"Is it really that big of a deal to spend a few dollars here or there? Why budget instead of just living your life?”
The Shabbos candles glowed gently in our kitchen, their light reflecting off the metal leichter below. Three candles stood on the counter this week: two tall ones for Nat and me, and a short tea light for the baby we had lost shortly after finishing Baby Step 2.
“V’zakeini l’gadel…” I recited softly. Like every week, I poured my tefillos out to Hashem and asked Him to grow our family, then retreated to the couch to read until Nat came home with our guests. I’d been our shul’s hachnassas orchim coordinator for the past year, which meant that most Shabbos meals were filled with new people around our table.
As I sat down, I felt unsettled, but I couldn’t quite place why. I tried to push the feeling away, and managed to read a few chapters before I heard Nat open the door to our condominium building. As his keys rattled in the lock, I smoothed my (new-to-me) sheitel, bought on consignment, and got up to greet our guests Dovid and Yitzchak, two businessmen visiting our midwestern community from the East Coast. We filed into the dining room, and soon were feasting on dinner.
“Before Shabbos, Nat was telling me about this Dave Ramsey guy you both follow,” said Dovid. “He seems a little extreme.... I mean, does it really matter how you spend your money? It’s all from Hashem anyway.”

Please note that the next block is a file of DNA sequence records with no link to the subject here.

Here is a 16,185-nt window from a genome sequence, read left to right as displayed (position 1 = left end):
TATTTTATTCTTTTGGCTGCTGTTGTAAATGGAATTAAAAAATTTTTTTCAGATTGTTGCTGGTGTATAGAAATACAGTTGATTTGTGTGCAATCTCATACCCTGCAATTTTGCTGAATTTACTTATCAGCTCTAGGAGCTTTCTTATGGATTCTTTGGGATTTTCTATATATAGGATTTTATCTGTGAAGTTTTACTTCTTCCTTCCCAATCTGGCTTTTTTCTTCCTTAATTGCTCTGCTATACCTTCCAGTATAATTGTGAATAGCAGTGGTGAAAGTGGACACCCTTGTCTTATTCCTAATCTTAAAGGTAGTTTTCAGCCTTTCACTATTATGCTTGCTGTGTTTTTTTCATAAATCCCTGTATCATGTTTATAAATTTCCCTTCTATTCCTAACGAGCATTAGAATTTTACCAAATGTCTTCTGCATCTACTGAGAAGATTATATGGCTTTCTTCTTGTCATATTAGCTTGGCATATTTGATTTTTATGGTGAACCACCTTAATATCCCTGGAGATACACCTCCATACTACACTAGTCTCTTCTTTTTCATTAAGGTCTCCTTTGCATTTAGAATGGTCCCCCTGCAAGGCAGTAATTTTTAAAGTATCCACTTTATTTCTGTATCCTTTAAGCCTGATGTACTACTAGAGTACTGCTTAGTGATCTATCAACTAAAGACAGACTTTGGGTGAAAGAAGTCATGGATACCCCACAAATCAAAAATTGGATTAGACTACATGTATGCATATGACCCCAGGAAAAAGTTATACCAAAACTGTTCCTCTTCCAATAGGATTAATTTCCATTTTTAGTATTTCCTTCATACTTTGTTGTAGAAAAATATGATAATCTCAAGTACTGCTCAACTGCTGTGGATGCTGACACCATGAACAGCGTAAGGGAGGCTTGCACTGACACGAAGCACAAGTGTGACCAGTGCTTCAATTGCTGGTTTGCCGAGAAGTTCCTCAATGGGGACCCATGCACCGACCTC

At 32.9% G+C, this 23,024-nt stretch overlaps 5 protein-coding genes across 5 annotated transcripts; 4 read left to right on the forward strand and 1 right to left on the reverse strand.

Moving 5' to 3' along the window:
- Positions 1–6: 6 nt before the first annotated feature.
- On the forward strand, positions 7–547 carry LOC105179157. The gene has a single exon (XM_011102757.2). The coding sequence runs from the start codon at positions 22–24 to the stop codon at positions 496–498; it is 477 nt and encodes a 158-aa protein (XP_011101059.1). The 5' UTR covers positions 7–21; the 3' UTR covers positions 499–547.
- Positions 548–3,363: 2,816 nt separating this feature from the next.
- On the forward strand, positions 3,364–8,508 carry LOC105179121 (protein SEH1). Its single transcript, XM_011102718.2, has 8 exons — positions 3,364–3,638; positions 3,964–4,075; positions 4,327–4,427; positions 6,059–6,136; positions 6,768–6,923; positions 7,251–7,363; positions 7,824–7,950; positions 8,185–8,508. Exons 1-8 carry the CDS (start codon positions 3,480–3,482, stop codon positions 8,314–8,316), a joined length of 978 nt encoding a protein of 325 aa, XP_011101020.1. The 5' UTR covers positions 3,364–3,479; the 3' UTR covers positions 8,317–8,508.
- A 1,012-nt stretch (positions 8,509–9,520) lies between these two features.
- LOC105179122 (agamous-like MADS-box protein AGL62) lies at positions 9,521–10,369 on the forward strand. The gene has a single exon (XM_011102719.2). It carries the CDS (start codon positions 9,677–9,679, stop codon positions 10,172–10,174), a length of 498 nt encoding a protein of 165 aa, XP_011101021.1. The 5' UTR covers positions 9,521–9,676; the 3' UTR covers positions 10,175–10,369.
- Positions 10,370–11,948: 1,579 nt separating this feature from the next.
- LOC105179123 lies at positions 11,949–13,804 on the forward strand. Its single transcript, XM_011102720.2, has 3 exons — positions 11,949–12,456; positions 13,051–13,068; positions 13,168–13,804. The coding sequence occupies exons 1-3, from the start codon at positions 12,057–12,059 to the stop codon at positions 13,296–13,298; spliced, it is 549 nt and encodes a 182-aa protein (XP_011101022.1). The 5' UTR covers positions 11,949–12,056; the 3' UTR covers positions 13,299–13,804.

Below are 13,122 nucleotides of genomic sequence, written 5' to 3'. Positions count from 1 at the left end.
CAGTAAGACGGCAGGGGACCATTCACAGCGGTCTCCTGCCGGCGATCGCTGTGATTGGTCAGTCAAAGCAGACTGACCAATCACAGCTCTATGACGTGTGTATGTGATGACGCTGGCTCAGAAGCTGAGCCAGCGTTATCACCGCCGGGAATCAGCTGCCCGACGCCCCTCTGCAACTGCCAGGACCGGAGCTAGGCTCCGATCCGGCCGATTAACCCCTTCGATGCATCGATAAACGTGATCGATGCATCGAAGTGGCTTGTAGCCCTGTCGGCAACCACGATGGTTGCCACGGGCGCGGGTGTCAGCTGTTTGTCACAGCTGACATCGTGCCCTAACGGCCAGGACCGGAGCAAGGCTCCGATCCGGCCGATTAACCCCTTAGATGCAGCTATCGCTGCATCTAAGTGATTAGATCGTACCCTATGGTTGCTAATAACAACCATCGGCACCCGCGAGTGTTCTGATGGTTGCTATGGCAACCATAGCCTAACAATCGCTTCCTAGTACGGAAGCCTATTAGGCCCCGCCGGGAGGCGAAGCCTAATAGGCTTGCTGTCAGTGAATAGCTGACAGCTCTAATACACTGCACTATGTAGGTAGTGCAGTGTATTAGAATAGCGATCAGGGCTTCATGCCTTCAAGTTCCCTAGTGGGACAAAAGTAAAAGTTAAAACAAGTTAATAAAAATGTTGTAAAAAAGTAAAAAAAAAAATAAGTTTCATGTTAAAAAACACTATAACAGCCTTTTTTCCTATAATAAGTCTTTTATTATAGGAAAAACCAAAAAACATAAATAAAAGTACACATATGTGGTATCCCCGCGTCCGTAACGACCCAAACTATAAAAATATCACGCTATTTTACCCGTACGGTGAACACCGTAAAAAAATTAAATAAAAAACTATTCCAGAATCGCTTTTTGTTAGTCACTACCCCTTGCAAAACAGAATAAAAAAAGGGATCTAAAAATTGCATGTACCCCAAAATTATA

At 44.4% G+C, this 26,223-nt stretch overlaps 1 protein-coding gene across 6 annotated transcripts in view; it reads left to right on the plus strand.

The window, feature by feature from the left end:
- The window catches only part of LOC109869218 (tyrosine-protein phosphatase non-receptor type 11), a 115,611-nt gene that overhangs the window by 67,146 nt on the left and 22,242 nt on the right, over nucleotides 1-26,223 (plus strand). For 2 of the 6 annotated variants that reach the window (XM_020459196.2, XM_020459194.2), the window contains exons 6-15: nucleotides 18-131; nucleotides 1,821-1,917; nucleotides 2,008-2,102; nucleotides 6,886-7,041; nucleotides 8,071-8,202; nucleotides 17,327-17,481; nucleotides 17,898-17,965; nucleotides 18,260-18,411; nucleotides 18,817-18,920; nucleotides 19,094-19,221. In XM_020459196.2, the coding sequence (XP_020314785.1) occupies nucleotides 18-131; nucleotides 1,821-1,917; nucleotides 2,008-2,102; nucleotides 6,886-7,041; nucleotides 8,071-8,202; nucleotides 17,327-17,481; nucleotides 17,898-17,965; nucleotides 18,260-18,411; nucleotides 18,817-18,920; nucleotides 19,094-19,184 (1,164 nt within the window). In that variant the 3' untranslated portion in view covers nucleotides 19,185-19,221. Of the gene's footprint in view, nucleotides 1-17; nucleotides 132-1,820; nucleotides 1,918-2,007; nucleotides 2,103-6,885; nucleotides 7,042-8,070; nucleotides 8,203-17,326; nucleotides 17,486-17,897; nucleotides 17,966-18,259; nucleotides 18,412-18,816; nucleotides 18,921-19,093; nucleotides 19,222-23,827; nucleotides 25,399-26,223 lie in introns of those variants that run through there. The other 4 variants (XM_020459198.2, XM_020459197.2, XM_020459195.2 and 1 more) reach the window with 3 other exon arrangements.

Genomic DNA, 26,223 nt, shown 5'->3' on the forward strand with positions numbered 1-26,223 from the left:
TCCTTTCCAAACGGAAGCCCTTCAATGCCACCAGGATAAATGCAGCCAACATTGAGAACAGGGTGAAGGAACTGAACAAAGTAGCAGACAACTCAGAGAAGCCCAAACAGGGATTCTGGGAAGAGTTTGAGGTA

Nat and I glanced at each other with the same thought: Do you want to explain, or should I?
“Go ahead,” I said to Nat, smiling. We’d had this conversation before.
“You’re 100 percent right,” Nat answered our guest. “Everything in our lives is a brachah from Hashem. But we need to take good care of the gifts that He gives us. Just like our physical and spiritual health, we’re responsible for maintaining our financial health as well. And, ultimately, our goal is to give more to tzedakah — we don’t mind reducing our expenses in order to give more down the line.”
“Hmm,” said Dovid, thinking. “I hadn’t thought of it that way. But is it really that big of a deal to spend a few dollars here or there? Why budget instead of just living your life?”
Nat looked at me, and I nodded. My turn to explain.
“You’d be really surprised at how far you can get when you focus on a goal. A few dollars here and there can add up quickly,” I replied.
“Plus, we’ve been budgeting for a couple of years now, and we find that it actually gives us the freedom to spend without worry, since it’s been planned out in advance each month,” added Nat. We’d seen the power of budgeting in our own lives — we were out of debt and would be finishing up Baby Step 3 that month, which meant that we would start 2018 with an emergency fund that could cover three to six months’ worth of expenses.
“Dave Ramsey? I think I’ve heard his radio show once. Isn’t he the beans-and-rice guy?” asked Yitzchak.
“Yes, he is,” I answered, chuckling. One of the most famous “Dave-isms” is that a person getting out of debt should be eating “beans and rice, rice and beans” — meaning, they should reduce their expenses to the absolute minimum in order to gain financial freedom.
“Well, that’s crazy. Can you pass more of the — what’s that stuff called?” Yitzchak pointed to a tray filled with brown pilaf.
“It’s mujadara,” I said, passing the platter. “An old family recipe, from my mom’s side.”